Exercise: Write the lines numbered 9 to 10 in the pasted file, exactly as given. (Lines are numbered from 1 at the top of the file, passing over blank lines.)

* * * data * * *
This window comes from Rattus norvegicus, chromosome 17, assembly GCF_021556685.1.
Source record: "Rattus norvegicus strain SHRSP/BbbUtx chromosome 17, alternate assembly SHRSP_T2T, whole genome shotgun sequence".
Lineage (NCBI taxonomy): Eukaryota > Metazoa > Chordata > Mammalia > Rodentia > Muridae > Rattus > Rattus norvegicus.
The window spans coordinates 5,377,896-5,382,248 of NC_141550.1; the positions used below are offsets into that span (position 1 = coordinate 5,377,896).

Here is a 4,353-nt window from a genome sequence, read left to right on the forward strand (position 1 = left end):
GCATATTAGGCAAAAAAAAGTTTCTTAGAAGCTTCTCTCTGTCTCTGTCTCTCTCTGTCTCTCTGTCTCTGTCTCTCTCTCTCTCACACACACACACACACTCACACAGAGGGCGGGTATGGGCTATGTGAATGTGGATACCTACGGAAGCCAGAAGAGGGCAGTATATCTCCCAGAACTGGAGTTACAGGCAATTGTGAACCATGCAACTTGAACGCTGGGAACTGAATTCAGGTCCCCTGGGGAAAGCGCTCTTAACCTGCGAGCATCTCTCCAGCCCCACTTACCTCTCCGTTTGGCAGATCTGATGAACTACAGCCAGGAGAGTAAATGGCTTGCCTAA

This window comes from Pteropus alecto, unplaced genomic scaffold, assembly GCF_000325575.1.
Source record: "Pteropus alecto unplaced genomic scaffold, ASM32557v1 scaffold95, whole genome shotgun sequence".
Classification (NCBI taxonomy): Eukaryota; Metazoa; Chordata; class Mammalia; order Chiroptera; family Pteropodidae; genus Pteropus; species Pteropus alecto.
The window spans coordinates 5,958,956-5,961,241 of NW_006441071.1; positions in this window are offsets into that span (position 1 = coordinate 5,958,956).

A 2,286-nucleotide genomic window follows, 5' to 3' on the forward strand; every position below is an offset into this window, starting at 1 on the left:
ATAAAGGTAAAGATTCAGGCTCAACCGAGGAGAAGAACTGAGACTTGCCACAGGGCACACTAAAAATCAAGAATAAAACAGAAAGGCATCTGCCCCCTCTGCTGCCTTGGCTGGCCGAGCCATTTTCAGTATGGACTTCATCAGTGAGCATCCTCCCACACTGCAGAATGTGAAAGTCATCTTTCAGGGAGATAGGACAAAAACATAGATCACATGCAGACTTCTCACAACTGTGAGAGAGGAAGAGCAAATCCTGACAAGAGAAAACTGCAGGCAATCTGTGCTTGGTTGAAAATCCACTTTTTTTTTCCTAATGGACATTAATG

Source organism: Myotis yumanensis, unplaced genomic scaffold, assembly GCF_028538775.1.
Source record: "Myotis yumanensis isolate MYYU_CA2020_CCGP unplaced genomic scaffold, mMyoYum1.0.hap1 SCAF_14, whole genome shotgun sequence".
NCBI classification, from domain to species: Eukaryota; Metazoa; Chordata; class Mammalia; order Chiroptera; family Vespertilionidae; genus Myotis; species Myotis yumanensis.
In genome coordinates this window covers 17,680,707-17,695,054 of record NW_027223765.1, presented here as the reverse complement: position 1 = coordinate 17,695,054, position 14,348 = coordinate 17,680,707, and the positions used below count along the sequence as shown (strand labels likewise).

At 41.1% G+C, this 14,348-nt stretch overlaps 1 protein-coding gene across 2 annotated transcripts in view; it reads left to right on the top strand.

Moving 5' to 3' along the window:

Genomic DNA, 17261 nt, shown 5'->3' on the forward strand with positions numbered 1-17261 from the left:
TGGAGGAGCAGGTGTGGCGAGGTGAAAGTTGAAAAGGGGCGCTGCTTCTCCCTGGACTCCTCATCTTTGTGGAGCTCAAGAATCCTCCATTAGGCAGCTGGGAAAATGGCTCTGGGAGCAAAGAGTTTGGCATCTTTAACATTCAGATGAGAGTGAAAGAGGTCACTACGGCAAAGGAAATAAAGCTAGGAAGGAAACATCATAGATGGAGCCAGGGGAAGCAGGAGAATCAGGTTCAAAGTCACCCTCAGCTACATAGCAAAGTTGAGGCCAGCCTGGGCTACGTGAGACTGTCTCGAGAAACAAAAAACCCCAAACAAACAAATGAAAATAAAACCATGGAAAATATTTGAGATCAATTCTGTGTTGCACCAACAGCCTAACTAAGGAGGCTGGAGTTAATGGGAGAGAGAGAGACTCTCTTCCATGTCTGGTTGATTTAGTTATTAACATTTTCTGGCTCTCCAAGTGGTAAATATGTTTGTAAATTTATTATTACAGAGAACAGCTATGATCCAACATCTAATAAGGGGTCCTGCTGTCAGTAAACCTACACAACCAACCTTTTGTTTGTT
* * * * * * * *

Classification (NCBI taxonomy): Eukaryota; Metazoa; Chordata; class Mammalia; order Chiroptera; family Pteropodidae; genus Pteropus; species Pteropus alecto.
The window spans coordinates 5,958,956-5,961,241 of NW_006441071.1; positions in this window are offsets into that span (position 1 = coordinate 5,958,956).